Religious Essay Assignment on Pre-Christian Europe and Celtic theology

Outsiders call it peyote. The Huichol an indigenous tribe in western Mexico call it hikuri. And
they teach their children to use it. While most societies outlaw this consciousness-altering drug,
Mexico permits the tribe to use it as the central experience of their religion. The Huichol believe
peyote leads to the spirit world. To get there they must set out on a pilgrimage, one that starts
with the legend. At the dawn of time a Huichol hunter stalked a blue deer, he shot straight but the
animal fled across the desert. In its tracks cactus plants budded. Ever since the Huichol have
visited this sacred desert collecting peyote from the cactus. It is harvest season, tomorrow the
tribe will travel to the distant desert. Parents will explain the journey to children who will taste
the holy cactus for the first time. First, they must fast. And tonight, as with every night on the
road, they will go without sleep. Before entering the land of the blue deer, minds and bodies
must be ready for the sacred trip. The quest takes the Huichol far from their homes in the remote
Sierra Madres to the Chihuahua desert in western Mexico. The tribes shaman, Don Jesus, hopes
to pass on this tradition and its rituals his children, 7 year old Francisco and baby Jesusita. The
Huichol once made the journey on foot, a trip that took 45 days. Now they live in a world of
property lines and must travel by highway, many leaving their village for the first time. 3 days
into the journey they reach their destination. Pure in mind, chastened in body, the pilgrims
prepare to taste the food that summons the gods. With symbolic arrows the Huichol reenact their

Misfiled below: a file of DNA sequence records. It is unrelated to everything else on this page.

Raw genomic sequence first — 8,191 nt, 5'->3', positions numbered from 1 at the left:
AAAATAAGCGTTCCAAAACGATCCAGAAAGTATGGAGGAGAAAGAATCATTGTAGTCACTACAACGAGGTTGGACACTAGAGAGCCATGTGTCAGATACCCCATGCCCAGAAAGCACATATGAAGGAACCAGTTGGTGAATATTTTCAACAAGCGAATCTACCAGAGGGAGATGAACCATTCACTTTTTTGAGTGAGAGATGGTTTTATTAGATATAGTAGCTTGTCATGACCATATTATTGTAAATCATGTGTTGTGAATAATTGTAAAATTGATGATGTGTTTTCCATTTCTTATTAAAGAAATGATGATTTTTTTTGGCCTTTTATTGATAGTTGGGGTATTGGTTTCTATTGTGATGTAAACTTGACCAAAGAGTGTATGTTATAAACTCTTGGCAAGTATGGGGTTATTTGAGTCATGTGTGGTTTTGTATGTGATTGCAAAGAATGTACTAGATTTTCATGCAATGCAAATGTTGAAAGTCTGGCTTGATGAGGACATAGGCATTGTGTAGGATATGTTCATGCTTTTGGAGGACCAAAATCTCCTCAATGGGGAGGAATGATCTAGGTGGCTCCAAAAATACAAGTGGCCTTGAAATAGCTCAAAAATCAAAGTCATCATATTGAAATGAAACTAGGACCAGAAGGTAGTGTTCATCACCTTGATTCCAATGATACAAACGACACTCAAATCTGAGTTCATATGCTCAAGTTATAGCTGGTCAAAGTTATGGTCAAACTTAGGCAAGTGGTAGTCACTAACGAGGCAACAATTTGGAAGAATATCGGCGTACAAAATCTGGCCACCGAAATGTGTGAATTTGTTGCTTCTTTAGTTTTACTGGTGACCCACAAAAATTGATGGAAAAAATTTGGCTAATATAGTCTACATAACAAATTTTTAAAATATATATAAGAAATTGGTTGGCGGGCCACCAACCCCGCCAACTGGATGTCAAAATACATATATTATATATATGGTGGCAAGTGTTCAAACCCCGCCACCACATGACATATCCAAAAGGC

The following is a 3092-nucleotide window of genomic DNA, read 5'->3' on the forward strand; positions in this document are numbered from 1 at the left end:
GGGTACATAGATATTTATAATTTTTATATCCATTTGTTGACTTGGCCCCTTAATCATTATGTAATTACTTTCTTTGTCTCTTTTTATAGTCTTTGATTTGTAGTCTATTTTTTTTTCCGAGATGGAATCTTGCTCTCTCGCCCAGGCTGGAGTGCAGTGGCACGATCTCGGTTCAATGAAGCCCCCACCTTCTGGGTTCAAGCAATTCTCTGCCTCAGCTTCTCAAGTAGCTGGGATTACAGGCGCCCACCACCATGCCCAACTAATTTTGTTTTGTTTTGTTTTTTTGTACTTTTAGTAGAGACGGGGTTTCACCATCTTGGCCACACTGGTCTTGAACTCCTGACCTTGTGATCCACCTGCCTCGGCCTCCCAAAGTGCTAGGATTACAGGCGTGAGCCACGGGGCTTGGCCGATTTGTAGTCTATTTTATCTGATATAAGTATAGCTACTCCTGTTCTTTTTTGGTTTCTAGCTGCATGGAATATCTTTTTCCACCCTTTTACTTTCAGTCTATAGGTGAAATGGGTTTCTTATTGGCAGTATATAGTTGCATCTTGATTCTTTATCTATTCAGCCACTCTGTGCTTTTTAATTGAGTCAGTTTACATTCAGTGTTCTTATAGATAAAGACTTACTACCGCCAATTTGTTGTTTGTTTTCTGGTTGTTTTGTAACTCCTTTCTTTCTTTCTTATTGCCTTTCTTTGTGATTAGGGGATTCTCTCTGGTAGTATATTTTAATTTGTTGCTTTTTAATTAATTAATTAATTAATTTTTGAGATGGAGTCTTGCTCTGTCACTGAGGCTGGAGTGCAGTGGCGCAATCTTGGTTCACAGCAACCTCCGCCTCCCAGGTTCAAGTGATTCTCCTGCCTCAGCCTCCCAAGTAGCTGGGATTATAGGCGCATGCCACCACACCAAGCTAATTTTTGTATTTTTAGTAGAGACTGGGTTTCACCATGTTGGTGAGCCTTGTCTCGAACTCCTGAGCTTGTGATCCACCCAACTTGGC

creation story. In this ritual the cactus acheives godhood, the incarnation of the mystical blue
deer. The Huichol hunt as if for a wild animal, they believe only the pure of mind can see the
deers new form. The pilgrims easily find the first peyote buttons, perhaps heralding a good crop.
Though they gather a years worth of peyote, the Huichol treat the land with care. They know it
takes these slow growing succulents 4 years to get as big as a dime. In his father’s footsteps, Jose
Luis, quickly learns the art of gathering buttons along with the art of being Huichol. [Translator
for the Father] My son is learning the songs and legends of our people. We are not going to live
forever. As soon as one grows old or one dies, but your path continues through your children,
that is how we live on. And that is why I bring him as a child to learn from the land. [Narrator] Fathers and sons receive the first dose. As their parents did, adults share the peyote with their
children. True visions demand that the pilgrim chew long into the night. The peyote takes hold.
Their sense send them on a journey, not across the land, but inside their heads. Guided by the
shaman, they enter the spirit world and encounter their god. The path of peyote is not a
boulevard of cheap thrills. Their ritual recollects the creation of the world, a time of beauty and
peace. Their offerings have pleased the deer god. Until they return for the next harvest, he
bestows his blessing